Have you been feeling a little extra sleepy lately? Are you feeling less productive at work, with household chores, or even with the things that typically bring you happiness?
I've got news for you, this time of year tends to do that to me. It's this strange feeling of loving the crisp, cooler air, loving the cozier nights, but feeling exhausted all the time.
My advice to you is simple, all I'm asking is that you don't snooze the alarm. I know it's a big ask and some days you may feel like it is simple impossible, but tell yourself right now that you won't snooze your alarm, at least not more than you usually do. ;)
To ensure productive days, it is crucial that we don't skip on our typical morning routine at this time of year. Snoozing your alarm for a little extra cozy often yields a butterfly effect on the rest of your day.
When you wake up later, you likely don't ease into your day the way your body and mind may want you to. Waking up late may look something like:
So, even as the daylight gets shorter and the temperature drops, I ask you please...don't snooze your alarm. If you're looking for extra cozy this time of year, opt for an earlier evening instead of a later morning. After all, the early bird gets the worm.
Stay tuned for a sneak peak at my morning routine, sure to warm up the soul and raise the frequencies for a truly successful day.
I love to-do lists. They are exactly what I need to free a busy mind and ensure that I stay on track. As a freelancer, artist, and generally easily distracted person, to-do lists ensure that I don’t go to bed disappointed because I’d forgotten something.
I fell in love the 52 Lists Planner by Moorea Seal over the last year because of the way its free form layout. It lays out each day, week, and month — broken down into a monthly overview, weekly to-dos and intentions, as well as daily top 3 priorities, gratitude for each day, a way to make tomorrow 1% better, and the general space for planning each day.
Having 3 priorities each day allows me to ensure that I am never disappointed when I go to sleep. It reminds me of the three non-negotiable for my day, even if one is as simple as increasing my water intake. The gratitude section reminds me to smile each day for something. The better tomorrow portion allows anything to carry over that I didn’t get to or for something that will make me happy the next day, like more time outside or a call with a family member.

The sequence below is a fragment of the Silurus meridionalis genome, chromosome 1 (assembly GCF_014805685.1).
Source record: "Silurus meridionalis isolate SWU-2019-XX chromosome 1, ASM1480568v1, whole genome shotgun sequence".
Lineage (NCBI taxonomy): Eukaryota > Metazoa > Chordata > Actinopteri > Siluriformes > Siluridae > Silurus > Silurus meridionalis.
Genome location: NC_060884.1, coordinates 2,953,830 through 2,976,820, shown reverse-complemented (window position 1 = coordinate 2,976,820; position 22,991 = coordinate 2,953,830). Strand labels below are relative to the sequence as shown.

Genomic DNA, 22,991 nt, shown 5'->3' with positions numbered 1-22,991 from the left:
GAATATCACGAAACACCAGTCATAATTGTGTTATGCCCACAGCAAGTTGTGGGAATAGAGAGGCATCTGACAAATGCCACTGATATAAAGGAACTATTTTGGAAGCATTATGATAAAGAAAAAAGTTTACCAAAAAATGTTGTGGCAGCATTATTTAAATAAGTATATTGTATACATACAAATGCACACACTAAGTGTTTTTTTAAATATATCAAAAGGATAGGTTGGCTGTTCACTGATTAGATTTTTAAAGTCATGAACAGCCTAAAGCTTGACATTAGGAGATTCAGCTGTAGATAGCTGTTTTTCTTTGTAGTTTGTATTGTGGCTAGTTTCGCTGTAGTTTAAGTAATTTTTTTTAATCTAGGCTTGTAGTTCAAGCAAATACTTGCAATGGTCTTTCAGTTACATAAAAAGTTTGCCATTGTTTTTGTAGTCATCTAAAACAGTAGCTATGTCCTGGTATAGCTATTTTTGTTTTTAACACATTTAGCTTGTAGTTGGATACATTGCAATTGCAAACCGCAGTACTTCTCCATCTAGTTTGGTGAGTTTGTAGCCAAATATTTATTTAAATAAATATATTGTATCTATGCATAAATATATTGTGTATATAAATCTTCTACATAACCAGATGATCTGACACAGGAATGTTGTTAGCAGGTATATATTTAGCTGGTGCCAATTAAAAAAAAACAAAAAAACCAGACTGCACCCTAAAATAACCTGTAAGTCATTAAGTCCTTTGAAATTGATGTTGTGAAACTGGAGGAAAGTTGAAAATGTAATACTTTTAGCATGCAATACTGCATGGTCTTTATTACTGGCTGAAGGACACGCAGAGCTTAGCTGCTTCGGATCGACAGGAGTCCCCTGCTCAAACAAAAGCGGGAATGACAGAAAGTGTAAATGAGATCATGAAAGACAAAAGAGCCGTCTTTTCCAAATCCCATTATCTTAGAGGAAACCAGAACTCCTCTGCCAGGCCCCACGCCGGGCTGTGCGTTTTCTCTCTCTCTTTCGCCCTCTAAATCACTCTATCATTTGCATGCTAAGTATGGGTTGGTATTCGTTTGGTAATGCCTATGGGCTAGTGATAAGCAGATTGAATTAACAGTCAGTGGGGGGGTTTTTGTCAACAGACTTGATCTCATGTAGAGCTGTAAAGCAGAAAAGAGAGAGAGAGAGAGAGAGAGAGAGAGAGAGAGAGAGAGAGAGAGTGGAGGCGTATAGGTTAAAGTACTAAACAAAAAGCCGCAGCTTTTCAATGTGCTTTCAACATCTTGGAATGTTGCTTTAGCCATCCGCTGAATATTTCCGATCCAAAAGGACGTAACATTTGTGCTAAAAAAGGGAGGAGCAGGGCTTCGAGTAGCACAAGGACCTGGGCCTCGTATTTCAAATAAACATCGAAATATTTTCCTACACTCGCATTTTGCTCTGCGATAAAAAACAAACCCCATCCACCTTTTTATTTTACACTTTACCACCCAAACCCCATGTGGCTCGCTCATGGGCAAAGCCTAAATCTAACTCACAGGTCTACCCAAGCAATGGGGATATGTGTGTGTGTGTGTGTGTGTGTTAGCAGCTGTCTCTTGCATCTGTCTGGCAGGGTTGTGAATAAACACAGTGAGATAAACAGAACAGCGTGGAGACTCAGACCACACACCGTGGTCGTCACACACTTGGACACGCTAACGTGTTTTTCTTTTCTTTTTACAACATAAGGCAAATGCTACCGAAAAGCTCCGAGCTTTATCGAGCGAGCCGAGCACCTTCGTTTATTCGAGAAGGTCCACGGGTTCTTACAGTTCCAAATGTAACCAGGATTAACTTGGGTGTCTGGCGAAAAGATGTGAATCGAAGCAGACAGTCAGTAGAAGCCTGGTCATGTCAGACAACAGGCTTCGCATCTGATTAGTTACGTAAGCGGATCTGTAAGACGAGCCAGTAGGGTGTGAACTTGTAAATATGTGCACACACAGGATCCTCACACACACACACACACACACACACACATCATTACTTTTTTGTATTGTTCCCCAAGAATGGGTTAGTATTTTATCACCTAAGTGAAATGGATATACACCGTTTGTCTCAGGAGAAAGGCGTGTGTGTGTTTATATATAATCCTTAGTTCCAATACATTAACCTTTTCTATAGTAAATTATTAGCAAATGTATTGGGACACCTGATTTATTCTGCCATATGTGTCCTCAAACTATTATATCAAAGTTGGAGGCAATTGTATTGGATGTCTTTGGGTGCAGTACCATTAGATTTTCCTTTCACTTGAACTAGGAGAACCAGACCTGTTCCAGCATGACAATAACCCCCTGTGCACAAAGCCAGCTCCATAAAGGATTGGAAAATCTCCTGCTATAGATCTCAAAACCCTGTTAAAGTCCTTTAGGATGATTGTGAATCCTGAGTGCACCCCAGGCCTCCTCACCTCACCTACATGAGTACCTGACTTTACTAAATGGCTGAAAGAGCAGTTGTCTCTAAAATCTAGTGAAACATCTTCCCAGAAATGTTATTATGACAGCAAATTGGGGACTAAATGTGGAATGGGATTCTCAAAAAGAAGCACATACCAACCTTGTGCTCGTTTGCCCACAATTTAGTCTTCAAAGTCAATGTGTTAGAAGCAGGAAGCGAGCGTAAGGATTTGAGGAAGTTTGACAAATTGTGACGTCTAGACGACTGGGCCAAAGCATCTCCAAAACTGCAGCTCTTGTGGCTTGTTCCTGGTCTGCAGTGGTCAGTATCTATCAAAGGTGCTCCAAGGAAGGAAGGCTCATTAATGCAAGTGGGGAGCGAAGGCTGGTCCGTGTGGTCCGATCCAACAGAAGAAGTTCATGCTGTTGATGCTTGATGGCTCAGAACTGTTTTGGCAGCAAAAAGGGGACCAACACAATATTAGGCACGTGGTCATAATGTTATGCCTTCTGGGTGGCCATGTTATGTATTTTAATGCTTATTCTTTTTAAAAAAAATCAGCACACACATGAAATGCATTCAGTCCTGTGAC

I wasn’t lying when I said I love to-do lists (which is clear when expressing my love for my planner), but what I love more is remembering words that I wrote back in June of 2021.
I was writing in my journal one early morning and these words flew out of me as if the universe was rushing to ensure that I didn’t miss them. They were the words that I’d needed then, that I still need now, and they feel like words that maybe you need too.
“Maybe, just maybe, the days when crossed out to do lists are the days that I am doing things right. Those are the days where I refuse to be burdened by expectations I’ve put on myself. Those are the days that I choose to flow with the motion and movement of the given day instead of feeling trapped inside a book of words that I’ve created. The laundry will get done, the gifts will be purchased, but what we don’t get back is the spontaneity, the creativity, the time.”
All of this to say, it’s great to make lists, but it’s also great to venture away from the list and into the day.
Cheers, friend! To living more spontaneously…
Do you eat the marshmallow or wait for two?
Have you heard of the Stanford marshmallow experiment? Perhaps you have but don’t recognize the name of the experiment.
This experiment, led by psychologist Walter Mischel, is all about delayed gratification and how early we start to learn this as humans.
Basically, young children are given the chance to have a small immediate reward (one marshmallow) or wait a bit of time and get TWO small rewards (two marshmallows).
I was talking about this study recently with my mom in comparison it to my adult life.
I’m a morning person. I always have been. But back in my weekly gig days, I was forced to become someone who stayed out late, I’m talking 2-3am late. Naturally, this took away some of my early mornings, robbing me of what is typically my favorite time of day.
When the pandemic first started, my music nights came to a pretty drastic halt -- but I've found that my early mornings are still being robbed from time to time. I think this all comes down to the Stanford marshmallow experiment.
In the evening, I know that by having another drink (ahem...or two or three...) I will be less likely to wake up early and enjoy a full, relaxing and also productive morning. In many instances I have found that the instant gratification (extra drinks) wins over the delayed gratification (my happy morning).
I’ve been actively finding new ways to remind myself to slow down and see the bigger picture and here are three of the ways I’m doing it:
Try to make note of times that you, as an adult, are a part of your own personal Stanford marshmallow experiment. Decide how many marshmallows you want. If it’s just one, good for you. But if it’s two, find a way to get them both.
P.S. If you're anything like me, all of this talk of marshmallows may leave you with a craving. Check out my favorite vegan marshmallows here!